Aaron Kay, “The Psychological Power of the Status Quo”

February 9, 2010

Situationist Contributor Aaron Kay is an Assistant Professor of Social Psychology at the University of Waterloo in Canada. Professor Kay’s research has focused on the integration of implicit social-cognitive processes with the study of broad social issues. In his primary line of work, he investigates the myriad ways by which people cope with, adapt to, and rationalize social inequalities. At the moment, this research program addresses questions such as: (1) How do people rationalize and justify their good fortune and bad fortune, others’ good fortune and bad fortune, and the social systems that dictate these outcomes? (2) What are the psychological tools employed in aiding people to cope with the internal conflict produced from participating in social systems that are, in many objective ways, unfair and capricious?

At the second annual conference on Law and Mind Sciences, which took place im March of 2008, Professor Kay’s remarkable presentation was titled “The Psychological Power of the Status Quo.” Here’s the abstract:

Although people tend to view their beliefs, values, and ideology as entirely the product of thoughtful deliberation, it is becoming increasingly clear that such a view is largely mistaken. In this talk, I will describe how the motivation to perceive the current status quo as just, legitimate, and desirable — an implicit motive known as “system justification” — exerts powerful and consequential effects on social perception and judgment. My remarks will focus particularly on the role of system justification in maintaining social inequalities.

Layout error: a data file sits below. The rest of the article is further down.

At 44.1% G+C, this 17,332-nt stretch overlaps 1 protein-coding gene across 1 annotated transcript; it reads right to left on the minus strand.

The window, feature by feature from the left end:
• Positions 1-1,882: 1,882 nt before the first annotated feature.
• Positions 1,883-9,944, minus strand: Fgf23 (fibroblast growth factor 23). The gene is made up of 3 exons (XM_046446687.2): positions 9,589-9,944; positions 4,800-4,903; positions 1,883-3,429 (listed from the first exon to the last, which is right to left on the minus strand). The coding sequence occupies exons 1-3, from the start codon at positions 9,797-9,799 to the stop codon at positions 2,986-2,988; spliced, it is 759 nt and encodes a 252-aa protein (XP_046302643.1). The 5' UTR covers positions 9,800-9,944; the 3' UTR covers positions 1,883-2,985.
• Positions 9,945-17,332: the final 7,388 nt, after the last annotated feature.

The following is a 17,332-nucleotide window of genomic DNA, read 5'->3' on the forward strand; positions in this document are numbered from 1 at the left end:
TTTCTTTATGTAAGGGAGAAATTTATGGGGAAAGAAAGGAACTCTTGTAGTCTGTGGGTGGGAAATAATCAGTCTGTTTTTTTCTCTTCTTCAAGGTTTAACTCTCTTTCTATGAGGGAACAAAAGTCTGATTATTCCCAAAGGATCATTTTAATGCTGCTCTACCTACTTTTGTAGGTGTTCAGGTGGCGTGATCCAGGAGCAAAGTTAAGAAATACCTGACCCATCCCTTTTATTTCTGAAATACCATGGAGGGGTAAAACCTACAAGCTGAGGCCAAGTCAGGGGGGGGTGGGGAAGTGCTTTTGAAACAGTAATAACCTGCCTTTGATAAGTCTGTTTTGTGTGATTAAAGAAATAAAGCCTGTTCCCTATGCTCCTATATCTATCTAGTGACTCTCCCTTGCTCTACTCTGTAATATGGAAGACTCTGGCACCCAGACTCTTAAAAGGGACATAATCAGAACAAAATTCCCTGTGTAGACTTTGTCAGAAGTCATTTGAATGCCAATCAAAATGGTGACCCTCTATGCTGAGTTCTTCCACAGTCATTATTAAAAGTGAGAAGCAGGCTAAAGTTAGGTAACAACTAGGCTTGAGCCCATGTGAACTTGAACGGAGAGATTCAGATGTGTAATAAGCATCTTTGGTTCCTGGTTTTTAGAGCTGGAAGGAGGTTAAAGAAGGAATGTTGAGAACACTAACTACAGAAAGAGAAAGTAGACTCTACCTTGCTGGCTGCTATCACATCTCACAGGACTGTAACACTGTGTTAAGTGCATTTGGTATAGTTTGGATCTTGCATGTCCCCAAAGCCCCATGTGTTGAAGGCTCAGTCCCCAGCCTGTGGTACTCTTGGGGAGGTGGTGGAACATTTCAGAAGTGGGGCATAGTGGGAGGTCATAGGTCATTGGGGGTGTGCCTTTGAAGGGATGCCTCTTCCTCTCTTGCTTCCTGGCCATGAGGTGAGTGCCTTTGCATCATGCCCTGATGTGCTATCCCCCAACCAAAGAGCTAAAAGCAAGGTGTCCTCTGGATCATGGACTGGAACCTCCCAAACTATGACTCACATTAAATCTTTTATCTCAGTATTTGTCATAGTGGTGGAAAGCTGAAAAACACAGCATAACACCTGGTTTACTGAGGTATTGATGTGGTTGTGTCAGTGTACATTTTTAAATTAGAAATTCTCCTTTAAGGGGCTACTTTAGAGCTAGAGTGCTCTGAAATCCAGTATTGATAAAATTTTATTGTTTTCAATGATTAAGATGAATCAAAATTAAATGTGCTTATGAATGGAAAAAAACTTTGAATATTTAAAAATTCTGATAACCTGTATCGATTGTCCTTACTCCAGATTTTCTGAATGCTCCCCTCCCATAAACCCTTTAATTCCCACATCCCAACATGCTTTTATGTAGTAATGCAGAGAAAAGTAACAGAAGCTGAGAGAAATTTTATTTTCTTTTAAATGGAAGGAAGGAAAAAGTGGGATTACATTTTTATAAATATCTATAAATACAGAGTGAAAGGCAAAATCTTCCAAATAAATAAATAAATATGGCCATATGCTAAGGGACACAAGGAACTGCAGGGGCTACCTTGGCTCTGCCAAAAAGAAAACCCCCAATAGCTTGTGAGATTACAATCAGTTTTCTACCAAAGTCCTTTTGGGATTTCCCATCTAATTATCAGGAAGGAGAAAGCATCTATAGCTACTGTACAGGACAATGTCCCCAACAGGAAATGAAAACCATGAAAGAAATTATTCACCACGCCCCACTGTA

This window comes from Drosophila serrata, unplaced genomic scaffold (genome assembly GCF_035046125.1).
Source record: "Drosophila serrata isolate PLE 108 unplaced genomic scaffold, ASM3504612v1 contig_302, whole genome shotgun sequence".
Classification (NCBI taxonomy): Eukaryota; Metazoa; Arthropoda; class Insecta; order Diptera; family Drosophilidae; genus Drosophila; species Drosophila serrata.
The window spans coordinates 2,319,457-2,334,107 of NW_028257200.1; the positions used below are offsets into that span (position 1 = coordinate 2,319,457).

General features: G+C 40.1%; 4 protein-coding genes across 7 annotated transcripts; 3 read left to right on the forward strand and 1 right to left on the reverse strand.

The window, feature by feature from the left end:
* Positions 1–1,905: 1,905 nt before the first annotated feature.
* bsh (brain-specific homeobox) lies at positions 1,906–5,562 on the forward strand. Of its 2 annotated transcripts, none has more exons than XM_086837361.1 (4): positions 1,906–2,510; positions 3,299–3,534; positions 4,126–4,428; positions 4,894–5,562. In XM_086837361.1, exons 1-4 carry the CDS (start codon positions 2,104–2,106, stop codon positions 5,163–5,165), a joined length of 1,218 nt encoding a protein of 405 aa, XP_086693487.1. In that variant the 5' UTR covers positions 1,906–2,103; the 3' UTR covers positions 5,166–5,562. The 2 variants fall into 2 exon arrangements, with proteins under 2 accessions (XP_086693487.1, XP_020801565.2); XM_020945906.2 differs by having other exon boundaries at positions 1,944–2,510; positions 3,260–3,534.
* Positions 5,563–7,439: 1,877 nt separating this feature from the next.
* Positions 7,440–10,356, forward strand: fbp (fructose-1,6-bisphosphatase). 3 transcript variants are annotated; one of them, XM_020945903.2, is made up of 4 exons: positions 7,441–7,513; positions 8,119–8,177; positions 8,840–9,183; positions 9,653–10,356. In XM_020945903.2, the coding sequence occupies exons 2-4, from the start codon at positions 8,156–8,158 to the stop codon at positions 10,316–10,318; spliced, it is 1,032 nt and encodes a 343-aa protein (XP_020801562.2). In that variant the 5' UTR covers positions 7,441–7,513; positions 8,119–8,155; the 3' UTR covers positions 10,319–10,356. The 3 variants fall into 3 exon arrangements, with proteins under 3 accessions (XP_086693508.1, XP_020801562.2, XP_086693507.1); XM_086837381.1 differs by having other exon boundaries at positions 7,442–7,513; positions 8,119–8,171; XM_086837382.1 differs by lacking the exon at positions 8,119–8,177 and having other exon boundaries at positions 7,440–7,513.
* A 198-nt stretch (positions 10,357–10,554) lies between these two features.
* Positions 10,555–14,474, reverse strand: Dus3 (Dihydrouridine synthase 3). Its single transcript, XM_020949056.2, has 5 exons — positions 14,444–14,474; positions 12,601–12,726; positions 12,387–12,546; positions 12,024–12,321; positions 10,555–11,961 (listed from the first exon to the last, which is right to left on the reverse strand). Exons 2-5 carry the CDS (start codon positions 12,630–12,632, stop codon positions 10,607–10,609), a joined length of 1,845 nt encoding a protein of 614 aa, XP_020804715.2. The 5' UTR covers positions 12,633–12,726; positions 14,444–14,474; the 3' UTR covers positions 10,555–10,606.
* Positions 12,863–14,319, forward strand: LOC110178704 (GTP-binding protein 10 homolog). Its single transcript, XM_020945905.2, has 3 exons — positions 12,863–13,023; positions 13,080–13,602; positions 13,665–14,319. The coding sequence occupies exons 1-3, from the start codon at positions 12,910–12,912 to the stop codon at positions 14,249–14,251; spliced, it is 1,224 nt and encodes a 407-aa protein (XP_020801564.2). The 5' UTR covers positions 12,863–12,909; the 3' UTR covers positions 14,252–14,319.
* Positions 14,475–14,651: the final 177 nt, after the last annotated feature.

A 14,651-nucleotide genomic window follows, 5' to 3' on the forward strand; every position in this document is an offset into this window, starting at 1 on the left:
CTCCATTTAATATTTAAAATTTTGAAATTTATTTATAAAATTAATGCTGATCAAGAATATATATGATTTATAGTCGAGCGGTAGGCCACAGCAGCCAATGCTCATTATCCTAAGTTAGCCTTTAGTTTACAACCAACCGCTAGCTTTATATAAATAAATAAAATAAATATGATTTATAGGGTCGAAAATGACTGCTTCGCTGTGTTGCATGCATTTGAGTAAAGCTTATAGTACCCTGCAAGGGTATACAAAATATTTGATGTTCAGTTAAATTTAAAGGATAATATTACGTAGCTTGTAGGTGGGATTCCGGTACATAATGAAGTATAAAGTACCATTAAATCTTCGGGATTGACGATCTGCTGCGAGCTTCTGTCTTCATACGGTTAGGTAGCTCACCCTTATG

His talk was videotaped (though with poor lighting), and you can watch it on the three (roughly 9-minute) videos below the jump.

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Tom Tyler on “Strategies of Social Control” – Video

February 9, 2010

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At the 2007 Project on Law and Mind Sciences Conference, Tom Tyler’s presentation was titled “Strategies of Social Control: Motivating Rule Adherence in Organizational Settigings.” Here is the abstract for his talk.

Recent examples of abuse of authority have occurred in two types of organizational settings: corporations and the armed forces.  What strategies can be used to bring behavior in such settings into line with rules and policies about appropriate conduct?  Dr.  Tyler will talk about the value of self-regulatory approaches, examining whether they work and how to make them effective.  He will illustrate his arguments using data collected in two contexts: in a multinational corporate bank and among agents of social control (e.g., police officers, federal agents, and infantry soldiers). 

Below the jump you can watch a video of Tyler’s presentation (in 3 roughly 9-minute videos).

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